The military judge presiding over the court-martial of an Army private charged with leaking U.S. secrets to WikiLeaks will announce her verdict later Tuesday.
Oklahoma native Bradley Manning is facing 21 criminal charges, including espionage and computer fraud, in connection with his release of over 700,000 documents, including secret diplomatic cables and classified military reports from the wars in Iraq and Afghanistan, to the anti-secrecy website.
Manning has already pleaded guilty to several lesser charges, which could bring him at least 20 years in prison. But he faces a possible life sentence if he is convicted of the most serious charge of aiding the enemy.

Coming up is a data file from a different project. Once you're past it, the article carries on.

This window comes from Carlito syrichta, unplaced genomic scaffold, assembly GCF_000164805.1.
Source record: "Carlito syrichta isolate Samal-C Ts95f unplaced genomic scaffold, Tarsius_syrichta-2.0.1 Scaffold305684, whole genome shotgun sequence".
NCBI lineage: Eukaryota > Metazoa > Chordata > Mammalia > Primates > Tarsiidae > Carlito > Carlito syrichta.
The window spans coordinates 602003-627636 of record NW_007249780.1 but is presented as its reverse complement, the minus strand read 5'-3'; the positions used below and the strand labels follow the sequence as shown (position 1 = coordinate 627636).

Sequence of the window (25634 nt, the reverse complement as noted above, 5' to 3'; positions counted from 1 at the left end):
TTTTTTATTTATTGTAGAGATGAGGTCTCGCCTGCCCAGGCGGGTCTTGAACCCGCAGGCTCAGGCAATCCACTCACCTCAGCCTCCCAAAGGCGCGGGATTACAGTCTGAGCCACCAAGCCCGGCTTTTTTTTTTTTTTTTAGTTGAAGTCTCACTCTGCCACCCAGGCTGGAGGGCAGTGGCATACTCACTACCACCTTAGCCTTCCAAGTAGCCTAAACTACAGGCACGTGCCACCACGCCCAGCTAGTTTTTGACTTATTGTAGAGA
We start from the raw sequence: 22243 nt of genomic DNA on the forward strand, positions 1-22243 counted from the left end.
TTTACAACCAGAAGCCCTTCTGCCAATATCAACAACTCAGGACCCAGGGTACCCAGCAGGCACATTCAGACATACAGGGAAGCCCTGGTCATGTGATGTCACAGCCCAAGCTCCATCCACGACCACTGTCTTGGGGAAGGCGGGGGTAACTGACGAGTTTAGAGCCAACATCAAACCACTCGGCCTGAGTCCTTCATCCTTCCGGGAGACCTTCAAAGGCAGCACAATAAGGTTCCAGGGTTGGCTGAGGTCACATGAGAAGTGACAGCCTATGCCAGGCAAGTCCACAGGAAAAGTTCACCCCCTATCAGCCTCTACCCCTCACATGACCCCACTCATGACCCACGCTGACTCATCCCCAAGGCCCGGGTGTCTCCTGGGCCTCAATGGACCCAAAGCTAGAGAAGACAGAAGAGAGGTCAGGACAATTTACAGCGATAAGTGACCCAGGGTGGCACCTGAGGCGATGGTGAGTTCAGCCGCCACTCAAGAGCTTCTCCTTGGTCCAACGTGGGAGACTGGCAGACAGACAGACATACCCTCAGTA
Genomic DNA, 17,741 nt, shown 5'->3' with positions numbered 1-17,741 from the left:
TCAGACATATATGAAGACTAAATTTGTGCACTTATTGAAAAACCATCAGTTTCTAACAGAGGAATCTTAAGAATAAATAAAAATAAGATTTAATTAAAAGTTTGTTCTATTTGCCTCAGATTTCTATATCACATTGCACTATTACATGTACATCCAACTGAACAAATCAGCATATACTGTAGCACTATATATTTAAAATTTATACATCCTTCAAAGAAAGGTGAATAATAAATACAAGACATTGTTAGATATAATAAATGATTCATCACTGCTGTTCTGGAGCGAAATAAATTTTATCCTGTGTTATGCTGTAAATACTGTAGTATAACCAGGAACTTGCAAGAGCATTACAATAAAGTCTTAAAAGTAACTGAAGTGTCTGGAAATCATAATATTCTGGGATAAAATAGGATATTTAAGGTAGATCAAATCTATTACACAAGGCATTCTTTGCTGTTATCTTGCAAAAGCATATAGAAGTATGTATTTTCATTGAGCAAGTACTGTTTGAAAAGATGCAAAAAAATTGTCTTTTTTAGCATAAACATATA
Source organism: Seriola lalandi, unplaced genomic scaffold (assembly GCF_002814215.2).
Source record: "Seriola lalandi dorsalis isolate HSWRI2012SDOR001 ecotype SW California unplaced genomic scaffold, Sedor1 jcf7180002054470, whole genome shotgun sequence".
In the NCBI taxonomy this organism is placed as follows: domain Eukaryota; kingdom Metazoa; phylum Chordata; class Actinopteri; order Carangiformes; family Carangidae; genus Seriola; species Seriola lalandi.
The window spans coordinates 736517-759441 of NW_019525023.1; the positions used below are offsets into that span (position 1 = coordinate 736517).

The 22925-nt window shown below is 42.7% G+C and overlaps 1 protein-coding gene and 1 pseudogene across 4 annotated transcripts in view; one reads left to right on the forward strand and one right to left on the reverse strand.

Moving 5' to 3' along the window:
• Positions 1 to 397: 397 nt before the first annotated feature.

Military prosecutors described the former intelligence analyst as a "traitor" and say he should have known the documents he leaked could have gotten into the hands of the al-Qaida terrorist group.
Manning's attorney says the 25-year-old is no traitor but a "young, naive and good-intentioned" citizen who wanted to encourage public debate about U.S. foreign policy.
Among the information released by Manning is video footage of a deadly U.S. military helicopter attack on a Baghdad neighborhood in 2007.